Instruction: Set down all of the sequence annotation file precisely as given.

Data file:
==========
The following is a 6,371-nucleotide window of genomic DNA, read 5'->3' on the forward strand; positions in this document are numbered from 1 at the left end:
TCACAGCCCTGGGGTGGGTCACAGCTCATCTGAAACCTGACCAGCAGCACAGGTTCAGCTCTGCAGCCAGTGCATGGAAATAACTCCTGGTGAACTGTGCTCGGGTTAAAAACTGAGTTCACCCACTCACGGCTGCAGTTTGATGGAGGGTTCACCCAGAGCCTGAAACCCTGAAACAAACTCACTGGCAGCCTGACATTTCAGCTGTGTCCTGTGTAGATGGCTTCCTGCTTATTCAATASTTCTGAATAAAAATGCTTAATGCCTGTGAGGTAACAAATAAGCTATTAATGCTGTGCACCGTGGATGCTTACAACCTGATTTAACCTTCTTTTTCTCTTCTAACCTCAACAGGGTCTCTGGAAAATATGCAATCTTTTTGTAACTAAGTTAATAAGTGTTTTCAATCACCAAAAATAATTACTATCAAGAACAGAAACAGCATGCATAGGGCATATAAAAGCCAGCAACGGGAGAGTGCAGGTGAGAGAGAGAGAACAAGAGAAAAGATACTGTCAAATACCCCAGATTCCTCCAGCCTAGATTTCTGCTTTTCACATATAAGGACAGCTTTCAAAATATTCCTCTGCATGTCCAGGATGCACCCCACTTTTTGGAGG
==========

The following is a 6,371-nucleotide window of genomic DNA, read 5'->3' on the forward strand; positions in this document are numbered from 1 at the left end:
TCACAGCCCTGGGGTGGGTCACAGCTCATCTGAAACCTGACCAGCAGCACAGGTTCAGCTCTGCAGCCAGTGCATGGAAATAACTCCTGGTGAACTGTGCTCGGGTTAAAAACTGAGTTCACCCACTCACGGCTGCAGTTTGATGGAGGGTTCACCCAGAGCCTGAAACCCTGAAACAAACTCACTGGCAGCCTGACATTTCAGCTGTGTCCTGTGTAGATGGCTTCCTGCTTATTCAATASTTCTGAATAAAAATGCTTAATGCCTGTGAGGTAACAAATAAGCTATTAATGCTGTGCACCGTGGATGCTTACAACCTGATTTAACCTTCTTTTTCTCTTCTAACCTCAACAGGGTCTCTGGAAAATATGCAATCTTTTTGTAACTAAGTTAATAAGTGTTTTCAATCACCAAAAATAATTACTATCAAGAACAGAAACAGCATGCATAGGGCATATAAAAGCCAGCAACGGGAGAGTGCAGGTGAGAGAGAGAGAACAAGAGAAAAGATACTGTCAAATACCCCAGATTCCTCCAGCCTAGATTTCTGCTTTTCACATATAAGGACAGCTTTCAAAATATTCCTCTGCATGTCCAGGATGCACCCCACTTTTTGGAGG